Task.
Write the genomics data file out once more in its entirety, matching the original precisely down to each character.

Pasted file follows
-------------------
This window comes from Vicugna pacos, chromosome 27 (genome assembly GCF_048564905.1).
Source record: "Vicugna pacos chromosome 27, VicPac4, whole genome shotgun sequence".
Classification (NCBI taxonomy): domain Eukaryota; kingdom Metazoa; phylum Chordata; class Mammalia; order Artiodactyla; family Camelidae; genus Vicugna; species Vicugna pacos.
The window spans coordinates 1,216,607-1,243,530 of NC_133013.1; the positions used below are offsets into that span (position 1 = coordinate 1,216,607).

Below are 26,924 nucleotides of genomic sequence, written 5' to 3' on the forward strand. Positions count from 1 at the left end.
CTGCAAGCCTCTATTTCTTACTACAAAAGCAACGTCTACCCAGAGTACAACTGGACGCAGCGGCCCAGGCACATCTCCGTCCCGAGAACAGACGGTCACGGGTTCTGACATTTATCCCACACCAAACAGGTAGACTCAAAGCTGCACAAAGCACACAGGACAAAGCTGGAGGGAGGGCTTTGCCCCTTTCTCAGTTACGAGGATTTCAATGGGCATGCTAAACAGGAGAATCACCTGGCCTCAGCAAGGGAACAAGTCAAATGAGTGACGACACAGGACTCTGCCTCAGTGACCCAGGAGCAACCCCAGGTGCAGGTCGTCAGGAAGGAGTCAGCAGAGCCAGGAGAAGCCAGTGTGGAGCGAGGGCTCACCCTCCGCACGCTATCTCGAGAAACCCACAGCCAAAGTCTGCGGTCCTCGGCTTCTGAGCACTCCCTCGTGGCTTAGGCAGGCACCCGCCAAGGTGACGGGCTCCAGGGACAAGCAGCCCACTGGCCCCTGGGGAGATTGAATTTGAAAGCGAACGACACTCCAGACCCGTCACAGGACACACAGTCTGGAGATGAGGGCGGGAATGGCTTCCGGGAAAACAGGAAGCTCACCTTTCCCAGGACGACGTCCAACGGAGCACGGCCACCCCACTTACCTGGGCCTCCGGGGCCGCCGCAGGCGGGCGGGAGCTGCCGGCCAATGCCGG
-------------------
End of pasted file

This window comes from Vicugna pacos, chromosome 27 (genome assembly GCF_048564905.1).
Source record: "Vicugna pacos chromosome 27, VicPac4, whole genome shotgun sequence".
Classification (NCBI taxonomy): domain Eukaryota; kingdom Metazoa; phylum Chordata; class Mammalia; order Artiodactyla; family Camelidae; genus Vicugna; species Vicugna pacos.
The window spans coordinates 1,216,607-1,243,530 of NC_133013.1; the positions used below are offsets into that span (position 1 = coordinate 1,216,607).

Below are 26,924 nucleotides of genomic sequence, written 5' to 3' on the forward strand. Positions count from 1 at the left end.
CTGCAAGCCTCTATTTCTTACTACAAAAGCAACGTCTACCCAGAGTACAACTGGACGCAGCGGCCCAGGCACATCTCCGTCCCGAGAACAGACGGTCACGGGTTCTGACATTTATCCCACACCAAACAGGTAGACTCAAAGCTGCACAAAGCACACAGGACAAAGCTGGAGGGAGGGCTTTGCCCCTTTCTCAGTTACGAGGATTTCAATGGGCATGCTAAACAGGAGAATCACCTGGCCTCAGCAAGGGAACAAGTCAAATGAGTGACGACACAGGACTCTGCCTCAGTGACCCAGGAGCAACCCCAGGTGCAGGTCGTCAGGAAGGAGTCAGCAGAGCCAGGAGAAGCCAGTGTGGAGCGAGGGCTCACCCTCCGCACGCTATCTCGAGAAACCCACAGCCAAAGTCTGCGGTCCTCGGCTTCTGAGCACTCCCTCGTGGCTTAGGCAGGCACCCGCCAAGGTGACGGGCTCCAGGGACAAGCAGCCCACTGGCCCCTGGGGAGATTGAATTTGAAAGCGAACGACACTCCAGACCCGTCACAGGACACACAGTCTGGAGATGAGGGCGGGAATGGCTTCCGGGAAAACAGGAAGCTCACCTTTCCCAGGACGACGTCCAACGGAGCACGGCCACCCCACTTACCTGGGCCTCCGGGGCCGCCGCAGGCGGGCGGGAGCTGCCGGCCAATGCCGG